|Year : 2019 | Volume
| Issue : 1 | Page : 23-29
|A study on factors influencing the hemostatic potential of fresh frozen plasma
Lalit Dhantole1, Anju Dubey2, Atul Sonker3
1 Department of Transfusion Medicine, Fortis Hospital Mulund, Mumbai, India
2 Department of Transfusion Medicine, Super Speciality Cancer Institute of Medical Sciences, Lucknow, Uttar Pradesh, India
3 Department of Transfusion Medicine, Sanjay Gandhi Post Graduate Institute of Medical Sciences, Lucknow, Uttar Pradesh, India
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|Date of Submission||13-Nov-2017|
|Date of Acceptance||22-Aug-2018|
|Date of Web Publication||13-Jun-2019|
| Abstract|| |
Background: Fresh frozen plasma (FFP) is administered to correct deficiencies of various coagulation factors. The level of these factors in FFP varies with donor demographics and ex-vivo processing of plasma. In this study we have compared the quality control parameters of FFP collected from donors of different genders, age groups, ABO blood groups, smoking and alcohol intake habits.
Materials and Methods: Four ABO group matched plasma units were pooled, split and further processed by four different freeze-thaw algorithms: frozen by contact shock freezer; thawed at 37°C, frozen by contact shock freezer; thawed at 45°C, frozen by mechanical freezer; thawed at 37°C, frozen by mechanical freezer; thawed at 45°C. The coagulation factor levels in plasma units were compared.
Results: There were no significant differences in the quality parameters with donor age, gender and alcohol intake. Factor VIII levels were significantly lower in O group FFP (P < 0.05). Smokers had significantly higher levels of fibrinogen (P < 0.05). There were no significant differences in PT, fibrinogen and factor VII levels of FFP processed through various algorithms. Plasma frozen rapidly through contact shock freezer had significantly lower aPTT and higher levels of factor V and VIII compared to mechanical freezing. There were no significant differences between PT, aPTT, fibrinogen, factor V, factor VII and factor VIII levels of FFP thawed at 37°C and 45°C. Mean thawing time was 28 minutes at 37°C and 17 minutes at 45°C.
Conclusion: Rapid freezing is recommended for optimum preservation of coagulation factors. Thawing may be done at 45°C in cases of emergency, without compromising hemostatic potential.
Keywords: Coagulation factors, fresh frozen plasma, quality control, rapid freezing, thawing
|How to cite this article:|
Dhantole L, Dubey A, Sonker A. A study on factors influencing the hemostatic potential of fresh frozen plasma. Asian J Transfus Sci 2019;13:23-9
|How to cite this URL:|
Dhantole L, Dubey A, Sonker A. A study on factors influencing the hemostatic potential of fresh frozen plasma. Asian J Transfus Sci [serial online] 2019 [cited 2022 Aug 10];13:23-9. Available from: https://www.ajts.org/text.asp?2019/13/1/23/260303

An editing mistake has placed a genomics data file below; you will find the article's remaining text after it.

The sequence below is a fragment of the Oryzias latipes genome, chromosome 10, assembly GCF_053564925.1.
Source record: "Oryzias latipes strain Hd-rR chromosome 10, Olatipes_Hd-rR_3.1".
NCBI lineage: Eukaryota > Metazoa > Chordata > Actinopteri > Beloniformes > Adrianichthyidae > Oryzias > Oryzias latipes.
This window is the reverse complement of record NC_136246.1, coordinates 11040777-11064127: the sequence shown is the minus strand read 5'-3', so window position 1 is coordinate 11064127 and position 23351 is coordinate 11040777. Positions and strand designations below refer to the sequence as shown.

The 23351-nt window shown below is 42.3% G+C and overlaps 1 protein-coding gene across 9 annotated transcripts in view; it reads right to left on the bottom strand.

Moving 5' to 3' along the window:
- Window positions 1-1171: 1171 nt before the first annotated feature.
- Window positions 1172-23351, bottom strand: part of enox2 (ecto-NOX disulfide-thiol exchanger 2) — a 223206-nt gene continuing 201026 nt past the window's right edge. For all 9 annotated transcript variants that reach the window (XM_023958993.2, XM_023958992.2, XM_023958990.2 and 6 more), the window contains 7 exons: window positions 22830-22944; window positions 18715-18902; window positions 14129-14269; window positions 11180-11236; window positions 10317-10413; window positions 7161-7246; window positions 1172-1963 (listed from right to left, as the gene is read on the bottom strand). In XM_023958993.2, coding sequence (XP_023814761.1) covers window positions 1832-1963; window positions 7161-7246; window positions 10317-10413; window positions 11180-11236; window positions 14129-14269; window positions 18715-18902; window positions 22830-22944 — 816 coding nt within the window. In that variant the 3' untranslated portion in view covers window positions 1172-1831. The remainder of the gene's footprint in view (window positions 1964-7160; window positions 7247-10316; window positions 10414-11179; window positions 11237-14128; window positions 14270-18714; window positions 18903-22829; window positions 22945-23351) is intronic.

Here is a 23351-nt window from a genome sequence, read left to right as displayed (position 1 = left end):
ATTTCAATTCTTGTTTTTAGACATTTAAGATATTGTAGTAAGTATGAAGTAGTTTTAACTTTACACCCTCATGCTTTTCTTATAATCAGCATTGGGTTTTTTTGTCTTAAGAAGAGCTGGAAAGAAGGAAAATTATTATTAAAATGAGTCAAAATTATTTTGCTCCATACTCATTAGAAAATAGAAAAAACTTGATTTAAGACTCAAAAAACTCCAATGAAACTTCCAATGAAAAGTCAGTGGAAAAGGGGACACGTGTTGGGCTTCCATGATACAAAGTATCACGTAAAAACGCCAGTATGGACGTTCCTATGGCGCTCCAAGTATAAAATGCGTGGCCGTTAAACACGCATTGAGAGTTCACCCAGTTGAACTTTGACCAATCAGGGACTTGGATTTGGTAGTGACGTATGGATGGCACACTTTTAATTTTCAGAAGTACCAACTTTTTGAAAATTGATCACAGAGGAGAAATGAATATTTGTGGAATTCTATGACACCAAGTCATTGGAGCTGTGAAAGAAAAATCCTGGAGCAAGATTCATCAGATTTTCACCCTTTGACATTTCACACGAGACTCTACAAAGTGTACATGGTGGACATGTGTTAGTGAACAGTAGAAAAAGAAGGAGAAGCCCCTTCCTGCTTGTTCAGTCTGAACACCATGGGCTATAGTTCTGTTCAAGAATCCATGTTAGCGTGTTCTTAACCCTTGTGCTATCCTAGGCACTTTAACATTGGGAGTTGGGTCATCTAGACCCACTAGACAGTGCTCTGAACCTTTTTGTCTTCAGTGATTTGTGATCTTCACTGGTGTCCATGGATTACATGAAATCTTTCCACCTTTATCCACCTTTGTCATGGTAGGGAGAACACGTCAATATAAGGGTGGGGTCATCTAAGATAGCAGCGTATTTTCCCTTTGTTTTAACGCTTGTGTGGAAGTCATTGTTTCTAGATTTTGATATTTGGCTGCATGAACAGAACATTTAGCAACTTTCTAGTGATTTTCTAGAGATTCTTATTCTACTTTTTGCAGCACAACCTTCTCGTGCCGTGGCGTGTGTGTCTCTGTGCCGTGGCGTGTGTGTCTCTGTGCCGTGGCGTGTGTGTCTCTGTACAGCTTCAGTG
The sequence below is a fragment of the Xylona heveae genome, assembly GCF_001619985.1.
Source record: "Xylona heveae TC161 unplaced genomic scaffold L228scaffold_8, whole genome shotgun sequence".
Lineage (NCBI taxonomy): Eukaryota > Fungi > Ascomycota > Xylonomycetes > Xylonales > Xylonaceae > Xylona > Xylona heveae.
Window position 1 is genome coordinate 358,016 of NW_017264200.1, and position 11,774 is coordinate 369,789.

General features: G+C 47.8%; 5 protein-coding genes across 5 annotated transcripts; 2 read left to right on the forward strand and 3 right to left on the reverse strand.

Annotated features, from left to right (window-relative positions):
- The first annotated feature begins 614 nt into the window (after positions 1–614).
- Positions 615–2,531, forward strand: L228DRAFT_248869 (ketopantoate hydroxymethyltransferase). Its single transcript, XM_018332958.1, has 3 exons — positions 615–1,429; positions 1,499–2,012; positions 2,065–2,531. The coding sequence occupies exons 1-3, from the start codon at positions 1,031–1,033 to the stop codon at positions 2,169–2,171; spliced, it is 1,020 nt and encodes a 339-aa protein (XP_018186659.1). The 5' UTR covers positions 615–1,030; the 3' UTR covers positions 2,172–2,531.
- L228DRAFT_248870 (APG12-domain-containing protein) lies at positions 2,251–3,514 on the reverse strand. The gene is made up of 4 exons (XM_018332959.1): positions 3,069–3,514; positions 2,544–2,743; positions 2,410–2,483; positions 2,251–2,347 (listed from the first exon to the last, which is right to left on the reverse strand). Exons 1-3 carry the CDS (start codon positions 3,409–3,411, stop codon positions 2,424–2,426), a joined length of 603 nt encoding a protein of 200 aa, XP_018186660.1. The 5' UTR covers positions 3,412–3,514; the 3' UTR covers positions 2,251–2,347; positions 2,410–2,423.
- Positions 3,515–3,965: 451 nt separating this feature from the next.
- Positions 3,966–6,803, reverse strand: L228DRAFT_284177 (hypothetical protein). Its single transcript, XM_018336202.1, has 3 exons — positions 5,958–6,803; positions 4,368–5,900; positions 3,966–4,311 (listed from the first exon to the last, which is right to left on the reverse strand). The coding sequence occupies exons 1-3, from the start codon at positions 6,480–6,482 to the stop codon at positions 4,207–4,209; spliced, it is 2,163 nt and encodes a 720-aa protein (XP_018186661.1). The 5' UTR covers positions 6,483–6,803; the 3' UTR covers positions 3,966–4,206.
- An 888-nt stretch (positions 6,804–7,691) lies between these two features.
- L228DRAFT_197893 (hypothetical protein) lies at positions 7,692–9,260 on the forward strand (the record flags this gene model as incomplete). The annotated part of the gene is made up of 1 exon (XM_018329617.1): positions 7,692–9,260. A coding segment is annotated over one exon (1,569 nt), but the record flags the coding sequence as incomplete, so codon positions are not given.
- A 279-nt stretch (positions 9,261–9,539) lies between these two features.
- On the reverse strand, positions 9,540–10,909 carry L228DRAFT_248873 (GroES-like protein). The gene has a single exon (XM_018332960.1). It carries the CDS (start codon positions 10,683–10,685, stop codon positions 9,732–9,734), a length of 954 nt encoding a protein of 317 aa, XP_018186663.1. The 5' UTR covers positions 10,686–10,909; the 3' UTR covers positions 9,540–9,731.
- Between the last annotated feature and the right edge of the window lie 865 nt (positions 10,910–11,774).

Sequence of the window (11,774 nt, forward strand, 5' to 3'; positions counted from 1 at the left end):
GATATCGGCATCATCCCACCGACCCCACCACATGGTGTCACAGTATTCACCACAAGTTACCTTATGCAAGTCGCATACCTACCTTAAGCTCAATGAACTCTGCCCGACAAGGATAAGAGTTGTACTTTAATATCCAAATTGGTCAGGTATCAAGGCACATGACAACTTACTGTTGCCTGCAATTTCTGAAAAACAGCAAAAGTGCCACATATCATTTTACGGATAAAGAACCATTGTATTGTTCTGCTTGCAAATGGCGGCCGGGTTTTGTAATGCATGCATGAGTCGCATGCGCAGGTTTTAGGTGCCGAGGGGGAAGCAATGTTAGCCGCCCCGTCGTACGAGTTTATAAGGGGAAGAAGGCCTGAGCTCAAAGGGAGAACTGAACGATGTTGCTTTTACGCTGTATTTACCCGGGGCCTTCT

| Introduction|| |
Fresh frozen plasma (FFP) is a therapeutic source of several labile and nonlabile coagulation factors. The level of these coagulation factors is varied in the plasma of blood donors due to demographic, genetic, and lifestyle factors. Besides, methods of FFP preparation, storage conditions, and final thawing techniques also determine its quality regarding coagulation factor levels.
Epidemiological studies have shown that aging is associated with increased plasma levels of fibrinogen, factor VII, and factor VIII leading to hypercoagulability. Levels of coagulation factors vary in females with menopausal status and hormonal use. The long duration of active smoking is associated with significant changes in the coagulation system, leading to thrombogenic potential. Alcohol consumption is also known to exert a direct effect on hemostasis by modulating coagulation factor levels. Studies to determine genetic predisposition to disease based on ABO blood group type have shown that participants with O blood group have lower levels of factor VIII and von Willebrand factor (vWF) in their plasma which has a protective effect against thrombotic tendencies.
After the collection and separation, the initial process of freezing is crucial for preserving the activity of labile coagulation factors. For a freezing method to yield a good quality of FFP, the surrounding low temperature should reach the core as early as possible. Similarly, thawing of FFP also requires strict temperature regulations as higher temperatures may denature coagulation proteins. However, the pertaining guidelines are inadequate and ambiguous. According to AABB, plasma may be frozen by placing the bag either in dry ice-ethanol or between layers of dry ice or in a blast freezer or in a mechanical freezer (MF) maintained at −65°C or colder. The thawing should be done at temperatures between 30°C and 37°C in a temperature controlled water bath or in the Food and Drug Administration approved device. According to the BCSH guidelines, plasma should be rapidly frozen to −30°C or below without any further specifications. Thawing should be done at 37°C in either dry oven or microwave oven or water bath.
The standard process of thawing takes >30 min and may delay the delivery of the component during emergencies. It has been proposed that FFP may be thawed at temperatures higher than the current standards, retaining its suitability for therapeutic purposes. This study has been conducted with the aim of determining the effect of various donor variables and freeze-thaw temperatures on the hemostatic parameters of FFP.
| Materials and Methods|| |